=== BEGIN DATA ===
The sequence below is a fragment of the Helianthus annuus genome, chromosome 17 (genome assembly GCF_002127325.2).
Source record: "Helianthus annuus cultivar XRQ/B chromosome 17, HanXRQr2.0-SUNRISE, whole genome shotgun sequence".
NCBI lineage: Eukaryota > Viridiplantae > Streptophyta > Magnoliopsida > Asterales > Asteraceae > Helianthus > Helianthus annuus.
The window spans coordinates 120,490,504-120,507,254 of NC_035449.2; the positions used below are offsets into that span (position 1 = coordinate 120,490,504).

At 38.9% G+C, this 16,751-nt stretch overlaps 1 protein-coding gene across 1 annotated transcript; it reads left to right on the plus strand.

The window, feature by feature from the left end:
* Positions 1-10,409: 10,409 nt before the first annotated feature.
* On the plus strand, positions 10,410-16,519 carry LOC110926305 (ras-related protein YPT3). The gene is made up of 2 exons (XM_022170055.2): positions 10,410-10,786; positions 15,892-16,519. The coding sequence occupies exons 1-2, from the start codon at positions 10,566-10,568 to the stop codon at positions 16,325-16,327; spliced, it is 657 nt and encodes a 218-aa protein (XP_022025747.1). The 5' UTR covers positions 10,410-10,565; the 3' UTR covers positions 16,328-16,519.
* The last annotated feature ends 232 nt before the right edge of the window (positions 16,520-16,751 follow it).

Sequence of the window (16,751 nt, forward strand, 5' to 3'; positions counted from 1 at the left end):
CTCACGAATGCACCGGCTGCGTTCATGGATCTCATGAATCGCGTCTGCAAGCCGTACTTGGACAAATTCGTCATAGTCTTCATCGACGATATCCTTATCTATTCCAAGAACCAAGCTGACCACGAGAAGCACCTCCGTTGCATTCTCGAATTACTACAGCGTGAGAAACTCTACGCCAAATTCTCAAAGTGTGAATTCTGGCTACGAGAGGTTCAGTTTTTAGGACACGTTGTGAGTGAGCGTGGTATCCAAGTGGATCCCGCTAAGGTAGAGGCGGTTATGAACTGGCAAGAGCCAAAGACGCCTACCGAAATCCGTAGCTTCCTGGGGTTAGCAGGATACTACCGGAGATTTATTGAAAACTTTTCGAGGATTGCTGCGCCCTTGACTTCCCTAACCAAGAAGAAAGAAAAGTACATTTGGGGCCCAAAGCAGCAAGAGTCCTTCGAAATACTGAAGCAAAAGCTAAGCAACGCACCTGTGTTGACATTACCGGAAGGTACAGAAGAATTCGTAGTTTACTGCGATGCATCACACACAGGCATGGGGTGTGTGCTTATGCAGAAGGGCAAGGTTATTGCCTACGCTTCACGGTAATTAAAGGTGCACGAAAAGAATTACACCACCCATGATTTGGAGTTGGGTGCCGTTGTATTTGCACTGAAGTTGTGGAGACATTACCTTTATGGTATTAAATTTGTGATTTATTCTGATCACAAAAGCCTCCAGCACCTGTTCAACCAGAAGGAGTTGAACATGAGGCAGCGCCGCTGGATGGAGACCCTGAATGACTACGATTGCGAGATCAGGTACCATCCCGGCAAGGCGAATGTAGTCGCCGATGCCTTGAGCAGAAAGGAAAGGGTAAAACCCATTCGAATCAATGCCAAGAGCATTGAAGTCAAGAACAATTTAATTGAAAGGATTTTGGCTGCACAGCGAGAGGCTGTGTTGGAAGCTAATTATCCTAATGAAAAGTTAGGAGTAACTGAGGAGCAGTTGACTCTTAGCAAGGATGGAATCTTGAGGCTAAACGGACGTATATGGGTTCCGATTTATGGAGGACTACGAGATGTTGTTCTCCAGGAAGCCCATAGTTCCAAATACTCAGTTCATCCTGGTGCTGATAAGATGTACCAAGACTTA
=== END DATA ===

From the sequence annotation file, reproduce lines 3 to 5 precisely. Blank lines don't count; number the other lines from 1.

NCBI lineage: Eukaryota > Viridiplantae > Streptophyta > Magnoliopsida > Asterales > Asteraceae > Helianthus > Helianthus annuus.
The window spans coordinates 120,490,504-120,507,254 of NC_035449.2; the positions used below are offsets into that span (position 1 = coordinate 120,490,504).

At 38.9% G+C, this 16,751-nt stretch overlaps 1 protein-coding gene across 1 annotated transcript; it reads left to right on the plus strand.